Mr. Sturm and his colleagues have led some of these workshops. Ms. Fox says when she joined one in Columbus, Ohio, a teacher was amazed at how kids responded. “She was tearing up, because one of the students in the class, who pretty much never talked, drew 10 comics,” says Ms. Fox. 

Mr. Sturm said this isn’t uncommon. “A lot of young students who are on the autism spectrum, parents say comics are their way of connecting with the world,” he says. 

There’s a lot more openness from teachers and school officials to the idea of comics as an educational medium than there used to be, adds Ms. Ollie. 

Riley Robinson/Special to The Christian Science Monitor
The Schulz Library at the Center for Cartoon Studies is named after the creator of "Peanuts," and includes works by students, faculty, and alumni in its collection.

That exposure has also led to some unexpected partnerships, including one with Dartmouth College’s Thayer School of Engineering in 2016. Ms. Ollie, who has an engineering background and was a visiting scholar at Dartmouth, introduced Thayer faculty to CCS alum Katherine Roy, who drew a series of illustrations for a popular online course to explain complex engineering concepts. 

“I wanted to make engineering friendly and accessible,” says Vicki May, an engineering professor at Dartmouth. “We’re only beginning to see the application of comics to help many different industries.” 

Ms. Ollie agrees. Some CCS students tell her they want to work with doctors and in other professional fields, showing just how adaptable comics can be. 

Take Dan Nott, the lead cartoonist for the democracy comic. He’s working on a graphic novel for Random House, tentatively titled “Hidden Systems,” about the infrastructure systems we often take for granted.

Welcome to boot camp 

Comics start with creativity. But that’s not all that’s imparted at CCS: Students learn everything from drawing skills to getting their comics published and promoted, and can tap into a strong network of faculty and peers for collaboration. 

“It’s a little bit of a boot camp,” Ms. Ollie says. “You’re creating a lot of material. You get the idea of building those skills and adapting them.”

She’s seen a lot of changes over the last 15 years, both at CCS and in the community, as the cartooning school has helped spark a downtown revival. 

“When we started the school, we had no idea about some of the things we’d see happen,” she says. She remembers a talk where Ms. Fox shared the story about her niece. She cried afterwards in her car, grateful that her work had touched a young girl. 

For Ms. Fox, who is due to graduate in May, that experience is a motivator. Her niece read Jen Wang’s “The Prince and the Dressmaker,” a 2018 graphic-novel fairy tale, so much that the binding wore down. 

“As someone who writes comics for kids, knowing they could read it so much they could destroy it, that makes you want to get up and write every day.”  

Editor’s note: The photo captions in this story have been updated to correct the spelling of the name of the library at the Center for Cartoon Studies. It is the Schulz Library. 

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A crisis that draws the best from investors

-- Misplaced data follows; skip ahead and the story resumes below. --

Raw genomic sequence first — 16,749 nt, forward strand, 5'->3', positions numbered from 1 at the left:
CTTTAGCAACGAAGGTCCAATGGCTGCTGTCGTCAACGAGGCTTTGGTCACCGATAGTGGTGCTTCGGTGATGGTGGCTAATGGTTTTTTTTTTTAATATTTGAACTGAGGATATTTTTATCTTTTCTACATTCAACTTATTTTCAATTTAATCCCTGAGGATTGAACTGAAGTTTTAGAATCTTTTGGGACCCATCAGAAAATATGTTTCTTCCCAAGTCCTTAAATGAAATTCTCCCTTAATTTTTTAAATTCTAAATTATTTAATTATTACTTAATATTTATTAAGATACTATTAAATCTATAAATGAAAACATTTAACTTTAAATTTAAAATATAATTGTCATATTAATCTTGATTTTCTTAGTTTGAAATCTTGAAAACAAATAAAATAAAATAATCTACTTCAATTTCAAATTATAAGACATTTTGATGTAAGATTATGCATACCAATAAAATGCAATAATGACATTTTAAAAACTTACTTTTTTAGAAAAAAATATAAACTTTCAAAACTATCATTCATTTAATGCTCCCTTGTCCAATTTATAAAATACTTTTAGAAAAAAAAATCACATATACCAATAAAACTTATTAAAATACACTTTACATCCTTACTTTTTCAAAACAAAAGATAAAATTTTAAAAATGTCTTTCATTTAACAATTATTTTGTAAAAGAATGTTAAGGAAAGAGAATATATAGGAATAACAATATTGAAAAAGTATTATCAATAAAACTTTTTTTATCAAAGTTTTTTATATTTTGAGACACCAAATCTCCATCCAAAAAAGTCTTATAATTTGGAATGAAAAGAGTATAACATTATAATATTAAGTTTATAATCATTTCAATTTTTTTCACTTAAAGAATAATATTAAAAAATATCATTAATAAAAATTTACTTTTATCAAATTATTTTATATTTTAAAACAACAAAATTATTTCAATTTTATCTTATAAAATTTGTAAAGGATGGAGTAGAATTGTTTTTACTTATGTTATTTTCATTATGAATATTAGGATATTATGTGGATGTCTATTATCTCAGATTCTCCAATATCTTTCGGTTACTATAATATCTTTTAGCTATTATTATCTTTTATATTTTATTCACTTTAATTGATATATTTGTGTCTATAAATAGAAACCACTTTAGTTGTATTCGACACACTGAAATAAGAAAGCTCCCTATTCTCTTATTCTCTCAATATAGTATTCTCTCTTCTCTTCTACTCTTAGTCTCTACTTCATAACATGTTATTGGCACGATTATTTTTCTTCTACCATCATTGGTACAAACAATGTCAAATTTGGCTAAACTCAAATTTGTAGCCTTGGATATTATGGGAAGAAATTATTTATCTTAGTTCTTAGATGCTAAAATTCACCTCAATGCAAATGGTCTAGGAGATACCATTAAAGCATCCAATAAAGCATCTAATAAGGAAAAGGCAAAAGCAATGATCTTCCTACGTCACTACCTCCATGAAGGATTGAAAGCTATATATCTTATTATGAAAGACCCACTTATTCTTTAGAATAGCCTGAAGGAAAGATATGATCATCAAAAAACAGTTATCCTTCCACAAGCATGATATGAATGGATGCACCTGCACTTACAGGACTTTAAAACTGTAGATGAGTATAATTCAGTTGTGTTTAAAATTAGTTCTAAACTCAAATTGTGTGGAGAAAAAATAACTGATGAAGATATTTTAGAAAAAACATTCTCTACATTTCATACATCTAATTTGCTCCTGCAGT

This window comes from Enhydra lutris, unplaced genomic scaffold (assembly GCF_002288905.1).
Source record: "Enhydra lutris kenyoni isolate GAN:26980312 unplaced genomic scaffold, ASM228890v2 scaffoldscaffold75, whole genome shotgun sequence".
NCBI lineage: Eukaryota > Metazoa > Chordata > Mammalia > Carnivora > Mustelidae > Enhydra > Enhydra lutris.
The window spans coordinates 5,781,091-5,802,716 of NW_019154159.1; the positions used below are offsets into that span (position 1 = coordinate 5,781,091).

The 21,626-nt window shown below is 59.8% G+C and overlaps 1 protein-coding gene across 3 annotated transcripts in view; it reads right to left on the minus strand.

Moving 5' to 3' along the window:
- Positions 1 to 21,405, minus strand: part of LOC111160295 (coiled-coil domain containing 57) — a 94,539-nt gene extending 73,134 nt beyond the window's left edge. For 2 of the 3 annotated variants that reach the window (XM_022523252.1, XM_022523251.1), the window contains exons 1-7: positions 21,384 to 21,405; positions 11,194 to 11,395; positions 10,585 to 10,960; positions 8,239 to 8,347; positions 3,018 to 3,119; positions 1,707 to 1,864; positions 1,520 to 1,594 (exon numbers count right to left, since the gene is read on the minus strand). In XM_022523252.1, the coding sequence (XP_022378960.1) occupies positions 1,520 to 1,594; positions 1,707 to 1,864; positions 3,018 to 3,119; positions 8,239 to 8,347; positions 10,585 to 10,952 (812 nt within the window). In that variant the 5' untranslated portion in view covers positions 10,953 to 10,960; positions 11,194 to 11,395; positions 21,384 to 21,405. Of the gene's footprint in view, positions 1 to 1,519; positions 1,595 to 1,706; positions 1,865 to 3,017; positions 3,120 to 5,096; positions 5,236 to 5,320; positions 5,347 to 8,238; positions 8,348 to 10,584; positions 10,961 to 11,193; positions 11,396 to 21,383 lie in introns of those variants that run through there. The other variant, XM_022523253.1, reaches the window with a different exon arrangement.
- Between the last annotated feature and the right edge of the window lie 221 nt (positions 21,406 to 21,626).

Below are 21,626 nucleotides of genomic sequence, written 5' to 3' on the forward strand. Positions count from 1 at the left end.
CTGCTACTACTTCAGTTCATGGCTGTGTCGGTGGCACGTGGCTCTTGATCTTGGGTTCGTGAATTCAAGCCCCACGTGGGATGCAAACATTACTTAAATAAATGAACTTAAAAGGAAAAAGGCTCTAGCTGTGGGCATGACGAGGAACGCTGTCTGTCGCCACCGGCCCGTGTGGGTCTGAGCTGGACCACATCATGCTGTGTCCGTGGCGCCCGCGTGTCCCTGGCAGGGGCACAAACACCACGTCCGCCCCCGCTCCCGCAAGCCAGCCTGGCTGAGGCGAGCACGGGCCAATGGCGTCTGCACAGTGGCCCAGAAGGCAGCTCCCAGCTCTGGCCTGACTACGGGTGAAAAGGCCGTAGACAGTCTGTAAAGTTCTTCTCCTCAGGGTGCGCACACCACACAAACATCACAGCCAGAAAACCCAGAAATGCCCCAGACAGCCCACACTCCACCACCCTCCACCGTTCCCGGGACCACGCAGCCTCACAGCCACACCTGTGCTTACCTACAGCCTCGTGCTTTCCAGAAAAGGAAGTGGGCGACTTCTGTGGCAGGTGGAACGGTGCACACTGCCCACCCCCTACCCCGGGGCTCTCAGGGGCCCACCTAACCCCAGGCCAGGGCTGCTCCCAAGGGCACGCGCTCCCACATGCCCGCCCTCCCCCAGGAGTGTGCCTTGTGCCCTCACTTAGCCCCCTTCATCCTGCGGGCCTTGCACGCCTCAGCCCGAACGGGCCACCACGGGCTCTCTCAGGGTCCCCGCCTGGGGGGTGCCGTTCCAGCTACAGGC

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To help end the coronavirus pandemic, many people are reinforcing certain codes of behavior. Among investors, many are focused on a code known as “environmental, social, and governance,” or ESG. In short, these are metrics used by more corporations in recent years to put stakeholders on par with shareholders.

According to research, investors who bought stocks in companies with strong ESG are faring better than other broad indexes so far this year. In other words, as the tide goes out on the global economy, doing good is paying off.

Investors see the coronavirus crisis as a warmup lesson for potential hits to the economy in the future, such as climate change. They are looking to corporations to help with our collective resiliency.

Despite the current panic among investors, many now see an upside to ethical values in companies over bottom-line profits. The virus crisis is lifting many codes of behavior. Why not in capitalism?

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A crisis that draws the best from investors

To help end the coronavirus pandemic, many people are reinforcing certain codes of behavior. They are more neighborly and salubrious. They are social distancing and shopping without hoarding. They are learning the etiquette of video conferencing from home. These are signaling a new “we are all in this together” ethic.

In surprising news, many are also focused on ESG.

Those initials stand for a code of behavior in the business world known as “environmental, social, and governance.” In short, these are metrics used by more corporations in recent years to put stakeholders on par with shareholders. They focus on long-term sustainability over predatory short-term profits, on issues like climate change and inequality over the next quarterly report.

During the coronavirus crisis, for example, many workers are being furloughed instead of fired. Companies are donating equipment or finding other ways to help their community. They are suspending dividends to stockholders or putting off bonuses for executives.